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What ever happened to service?

What ever happened to service?

Many of us ask what became of service while we wait in a long line or listen to song after song on telephone hold. Our society seems to stress products, not intangibles like looking after customer needs.

Gas stations are a good example. In the past, a visit to what was then known as a "service station" included an oil and tire pressure check and a windshield cleaning. Today, not only have these services ceased but you are also expected to pump your own gas!

Although we have not yet descended to self-service health care, our profession could stand some improvement. We should try harder to ease health care encounters for the customer, who does not look forward to using our services in the first place.

Many hospitals today employ state-of-the-art technology but still have problems providing such mundane things as adequate patient scheduling and clear, concise billing. Patients usually cannot appreciate the quality of a laboratory result. What they can relate to is the efficiency of our phlebotomist, the clerical staff's attitude, and promptness in answering billing questions.

If the office area is clean and well organized, the customer will assume that lab work is of the same quality. Conversely, if the bill for testing is incorrect, maybe the lab result is also wrong.

When preparing their operating and capital budgets, many laboratory managers tend to emphasize the latest technological developments and consider service aspects as an afterthought. I think the two are equally important. The latest super-duper analyzer does your laboratory no good if specimens are inefficiently collected or stuck in a bottleneck somewhere.

Effective laboratory operation consists of a systematic chain from specimen collection to result reporting. One weak link can destroy the entire process. My laboratory's capital budget, for example, contains more funding for service-related items such as computers, pneumatic tube systems, and renovations than for technical equipment. The personnel budget also reflects a commitment to service.

Service activities need not suffer if your laboratory lacks capital. Unlike a buildup in technical operations, the lab's capacity for service can expand without an increase in operating expense. It costs nothing extra, for example, to have lab employees courteously and efficiently answer the telephone. Or to keep trying to contact a physician to report critical results. These are simple yet effective ways to insure good client relations.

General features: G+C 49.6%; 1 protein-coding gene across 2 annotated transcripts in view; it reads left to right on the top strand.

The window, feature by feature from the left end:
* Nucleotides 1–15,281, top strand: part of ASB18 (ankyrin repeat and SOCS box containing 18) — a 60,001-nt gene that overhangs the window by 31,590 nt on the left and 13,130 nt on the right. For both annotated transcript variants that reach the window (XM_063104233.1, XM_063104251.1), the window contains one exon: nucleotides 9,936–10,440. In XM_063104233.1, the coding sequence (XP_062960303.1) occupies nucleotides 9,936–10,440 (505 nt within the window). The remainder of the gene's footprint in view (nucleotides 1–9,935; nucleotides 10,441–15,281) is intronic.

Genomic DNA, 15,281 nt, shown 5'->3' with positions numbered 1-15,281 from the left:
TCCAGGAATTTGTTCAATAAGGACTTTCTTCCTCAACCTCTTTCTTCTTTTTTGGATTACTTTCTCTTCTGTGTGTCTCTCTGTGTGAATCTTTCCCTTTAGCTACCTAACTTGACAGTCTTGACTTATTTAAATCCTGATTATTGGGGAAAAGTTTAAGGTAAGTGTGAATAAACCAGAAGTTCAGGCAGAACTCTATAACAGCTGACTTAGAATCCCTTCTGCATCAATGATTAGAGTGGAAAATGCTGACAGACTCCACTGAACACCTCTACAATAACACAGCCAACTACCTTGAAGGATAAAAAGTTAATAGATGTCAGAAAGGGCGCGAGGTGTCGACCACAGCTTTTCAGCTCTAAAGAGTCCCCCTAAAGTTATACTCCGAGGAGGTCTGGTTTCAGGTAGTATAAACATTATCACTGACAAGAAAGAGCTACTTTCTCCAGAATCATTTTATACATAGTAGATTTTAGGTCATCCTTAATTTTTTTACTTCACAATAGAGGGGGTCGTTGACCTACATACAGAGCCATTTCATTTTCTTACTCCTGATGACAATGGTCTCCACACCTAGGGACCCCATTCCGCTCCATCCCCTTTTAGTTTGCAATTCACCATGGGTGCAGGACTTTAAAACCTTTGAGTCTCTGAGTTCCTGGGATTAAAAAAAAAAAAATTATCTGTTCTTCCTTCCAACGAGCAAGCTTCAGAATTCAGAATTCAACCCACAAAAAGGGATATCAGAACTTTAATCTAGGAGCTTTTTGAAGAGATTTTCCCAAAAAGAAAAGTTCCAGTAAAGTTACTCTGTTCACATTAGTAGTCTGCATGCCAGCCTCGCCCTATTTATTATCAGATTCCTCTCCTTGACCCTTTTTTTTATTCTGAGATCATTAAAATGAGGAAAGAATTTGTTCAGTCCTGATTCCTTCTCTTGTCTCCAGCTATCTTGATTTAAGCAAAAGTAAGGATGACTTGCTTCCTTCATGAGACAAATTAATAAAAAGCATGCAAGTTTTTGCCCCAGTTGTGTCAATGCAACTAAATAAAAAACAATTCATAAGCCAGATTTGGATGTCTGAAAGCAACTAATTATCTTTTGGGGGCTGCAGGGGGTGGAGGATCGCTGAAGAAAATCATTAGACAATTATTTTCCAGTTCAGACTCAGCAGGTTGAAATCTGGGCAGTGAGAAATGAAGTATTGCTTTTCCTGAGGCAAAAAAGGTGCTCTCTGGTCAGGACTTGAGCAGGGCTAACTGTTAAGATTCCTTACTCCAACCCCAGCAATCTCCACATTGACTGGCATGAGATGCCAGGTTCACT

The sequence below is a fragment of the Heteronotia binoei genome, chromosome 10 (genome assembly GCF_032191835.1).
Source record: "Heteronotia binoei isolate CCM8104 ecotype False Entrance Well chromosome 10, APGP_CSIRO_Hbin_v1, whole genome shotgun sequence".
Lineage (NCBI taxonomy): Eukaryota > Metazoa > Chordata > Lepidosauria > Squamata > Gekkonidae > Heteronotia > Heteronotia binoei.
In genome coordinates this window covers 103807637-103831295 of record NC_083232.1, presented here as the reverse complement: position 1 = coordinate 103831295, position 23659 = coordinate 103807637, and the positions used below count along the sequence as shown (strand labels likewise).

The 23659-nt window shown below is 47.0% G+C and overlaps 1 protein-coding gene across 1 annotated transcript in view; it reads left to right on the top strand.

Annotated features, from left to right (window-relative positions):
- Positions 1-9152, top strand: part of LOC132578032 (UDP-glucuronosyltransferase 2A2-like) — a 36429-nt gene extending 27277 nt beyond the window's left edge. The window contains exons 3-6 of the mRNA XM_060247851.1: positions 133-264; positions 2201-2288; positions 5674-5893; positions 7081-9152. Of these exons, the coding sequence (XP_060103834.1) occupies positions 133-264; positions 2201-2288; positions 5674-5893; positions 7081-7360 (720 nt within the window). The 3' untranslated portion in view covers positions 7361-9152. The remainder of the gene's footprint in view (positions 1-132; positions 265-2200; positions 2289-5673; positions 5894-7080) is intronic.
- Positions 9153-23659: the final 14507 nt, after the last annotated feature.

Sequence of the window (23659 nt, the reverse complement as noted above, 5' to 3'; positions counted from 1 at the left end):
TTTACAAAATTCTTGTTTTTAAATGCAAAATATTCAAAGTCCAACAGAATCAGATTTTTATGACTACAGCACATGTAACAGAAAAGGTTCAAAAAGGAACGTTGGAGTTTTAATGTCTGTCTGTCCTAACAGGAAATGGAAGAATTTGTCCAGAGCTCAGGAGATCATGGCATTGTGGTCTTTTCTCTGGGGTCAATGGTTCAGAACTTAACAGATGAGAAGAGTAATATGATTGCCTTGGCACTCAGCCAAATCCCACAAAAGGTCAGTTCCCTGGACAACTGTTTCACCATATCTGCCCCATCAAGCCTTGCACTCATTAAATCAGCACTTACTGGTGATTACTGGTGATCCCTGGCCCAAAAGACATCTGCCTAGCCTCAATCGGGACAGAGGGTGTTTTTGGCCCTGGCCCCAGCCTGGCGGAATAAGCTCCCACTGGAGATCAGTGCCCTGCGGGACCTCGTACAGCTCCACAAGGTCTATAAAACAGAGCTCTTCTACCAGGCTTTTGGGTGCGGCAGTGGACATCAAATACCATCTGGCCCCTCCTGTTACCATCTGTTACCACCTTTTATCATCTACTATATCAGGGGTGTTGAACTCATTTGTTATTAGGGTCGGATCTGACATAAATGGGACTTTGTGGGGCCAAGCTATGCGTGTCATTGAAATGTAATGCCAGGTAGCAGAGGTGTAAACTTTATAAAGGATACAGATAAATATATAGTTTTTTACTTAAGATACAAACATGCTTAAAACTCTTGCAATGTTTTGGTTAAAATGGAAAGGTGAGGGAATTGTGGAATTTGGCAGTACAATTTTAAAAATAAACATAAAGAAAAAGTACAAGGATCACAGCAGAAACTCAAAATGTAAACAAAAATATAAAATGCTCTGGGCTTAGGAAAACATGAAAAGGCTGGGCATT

While the message seems obvious, many employees must be reminded of the importance of maintaining a high level of service. Perhaps you should dedicate an in-service program to improving client services. In addition, various "canned" training programs teach employees how to answer a telephone properly and deal with irate clients diplomatically.

Don't confine quality control to technical procedures--monitor your laboratory services as well, to evaluate their effectiveness. For example, how user-friendly is your laboratory report form? How efficiently are Stat results called back? How many complaints do you receive from patients?

Surveys are an excellent way to determine the level of laboratory service. You should ask physicians how they rate such items as turnaround time and the quality of results. Patients can tell you how long they were kept waiting, how courteous lab employees were, and so on.

Laboratory size should not determine the level of service that is provided. I have seen large laboratories handle all customers efficiently, and conversely, some small laboratories in which service fell through the cracks. Nor should you fall back on the old excuse of computer foul-up. Computers are run by people, and you should make sure back-up procedures can maintain lab services if the system fails.

We must keep in mind that we are a major component of health care, which is a service industry. Unlike other professions, we cannot afford to see service levels deteriorate because that will make an already unpleasant situation for many customers even more unpleasant.
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Copyright 1988 Gale, Cengage Learning. All rights reserved.

Article Details
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Author:Maratea, James M.
Publication:Medical Laboratory Observer
Article Type:column
Date:Mar 1, 1988
Words:641
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